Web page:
Hacked commercial drones could pose a major threat to the UK

15 April 2019

| Author: Jay Jay

The announcement by the UK Airprox Board (UKAB) that illegal drone incursions in and around UK airports rose by over 34% in 2018 brings to light concerns around cybercriminals hacking into commercial drones to carry out surveillance over sensitive locations.

According to a recent report from UKAB, illegal drone incursions near UK airspaces were so high last year that the number of recorded dangerous encounters between airplanes and drones soared to 125 in 2018 compared to just 93 in 2017 and 71 in 2016.

Commercial drones are a major threat to passenger safety

Considering that a bulk of private commercial drones are not highly resistant to malware intrusions and remote hijacking by cybercriminals, there is a possibility that hackers could exploit insecure commercial drones to carry out surveillance over sensitive areas such as airports, air force bases, and other sensitive installations.

“The use of drones within the military has been common for many years, but those drones have been rigorously tested and built with security in mind. Commercial drones don’t stand to face such rigour. The relative speed at which these devices are taking to the sky raises a number of issues,” says Cesar Cerrudo, CTO at IOActive.

“Manufacturers of these devices are more concerned with getting their product to market than ensuring cyber security. But as we have seen, with malicious or even mischievous intent they have the ability to create mass disruption, as well as potentially putting passenger safety at risk.”

Cerrudo adds that as drones improve in range and functionality and become more affordable, their weaponisation could become common as poor cyber security could allow commercial drones to be hijacked by attackers.

“Malicious actors could program these drones to fly to specific GPS coordinates to launch cyber attacks on WiFi networks, or other kind wireless networks, while the attacker is miles away. The airline industry, government, and manufacturers of these products all need to be vigilant and aware and there needs to be greater accountability,” he adds.

Hostile nations could use drones to carry out surveillance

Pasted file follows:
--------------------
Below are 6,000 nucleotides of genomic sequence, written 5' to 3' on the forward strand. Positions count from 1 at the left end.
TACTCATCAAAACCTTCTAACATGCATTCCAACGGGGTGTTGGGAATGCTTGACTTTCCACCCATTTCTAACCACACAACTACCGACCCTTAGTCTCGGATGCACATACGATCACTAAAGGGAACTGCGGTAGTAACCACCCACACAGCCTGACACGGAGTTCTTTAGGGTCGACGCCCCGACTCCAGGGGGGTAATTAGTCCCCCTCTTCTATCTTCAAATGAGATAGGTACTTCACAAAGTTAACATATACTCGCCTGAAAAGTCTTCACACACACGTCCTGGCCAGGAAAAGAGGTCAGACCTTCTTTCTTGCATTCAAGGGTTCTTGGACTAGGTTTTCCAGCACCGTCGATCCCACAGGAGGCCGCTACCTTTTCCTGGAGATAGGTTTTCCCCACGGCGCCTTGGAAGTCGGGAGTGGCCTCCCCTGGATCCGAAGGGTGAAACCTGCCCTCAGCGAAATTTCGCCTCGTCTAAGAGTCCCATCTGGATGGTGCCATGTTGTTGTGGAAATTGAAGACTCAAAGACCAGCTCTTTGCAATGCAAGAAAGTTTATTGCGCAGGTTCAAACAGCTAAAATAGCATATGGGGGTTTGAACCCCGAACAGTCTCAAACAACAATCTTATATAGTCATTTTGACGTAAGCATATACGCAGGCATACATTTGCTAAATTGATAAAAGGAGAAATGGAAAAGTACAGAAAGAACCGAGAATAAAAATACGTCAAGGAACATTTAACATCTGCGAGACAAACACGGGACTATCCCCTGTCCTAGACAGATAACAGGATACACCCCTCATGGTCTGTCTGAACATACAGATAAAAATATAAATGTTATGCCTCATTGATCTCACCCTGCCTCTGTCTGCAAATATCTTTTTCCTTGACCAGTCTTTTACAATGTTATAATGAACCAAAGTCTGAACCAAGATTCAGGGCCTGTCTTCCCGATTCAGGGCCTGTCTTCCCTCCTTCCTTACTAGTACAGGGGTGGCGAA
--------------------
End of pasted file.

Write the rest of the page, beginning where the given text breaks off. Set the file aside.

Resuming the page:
The misuse of commercial drones for malicious activities by cybercriminals or nation states has a precedent. A couple of years ago, a leaked report from the US Department of Homeland Security revealed that Chinese drone manufacturer DJI, a leading manufacturer and seller of private drones in the UK and the United States, was “providing US critical infrastructure and law enforcement data to the Chinese government”.

The memo quoted a reliable source with first and secondhand access in the drone industry to claim that DJI drones were used by commercial establishment to monitor critical infrastructure assets in the U.S., as well as water reserves, power plants, rail hubs and other large-scale infrastructure.

It added that DJI drones were also used to monitor “proprietary and sensitive critical infrastructure data, such as detailed imagery of power control panels, security measures for critical infrastructure sites, or materials used in bridge construction”. Once such data was collected, it was uploaded to a cloud server to which the Chinese government most likely had access.

According to security firm McAfee, drone exploit toolkits are now finding their way into the Dark Web and ‘drone jacking’ is among the top potent security threats the world may witness in the near future.

“Drones have recently boomed in popularity, and not just for the Average Joe: they’re now used by law enforcement, farmers, and the media alike. And that’s exactly why they’re so enticing to cybercriminals – they’re now completely omnipresent. If a crook gets ahold of one—and it isn’t hard for them to—the hacking possibilities are endless,” the firm said.

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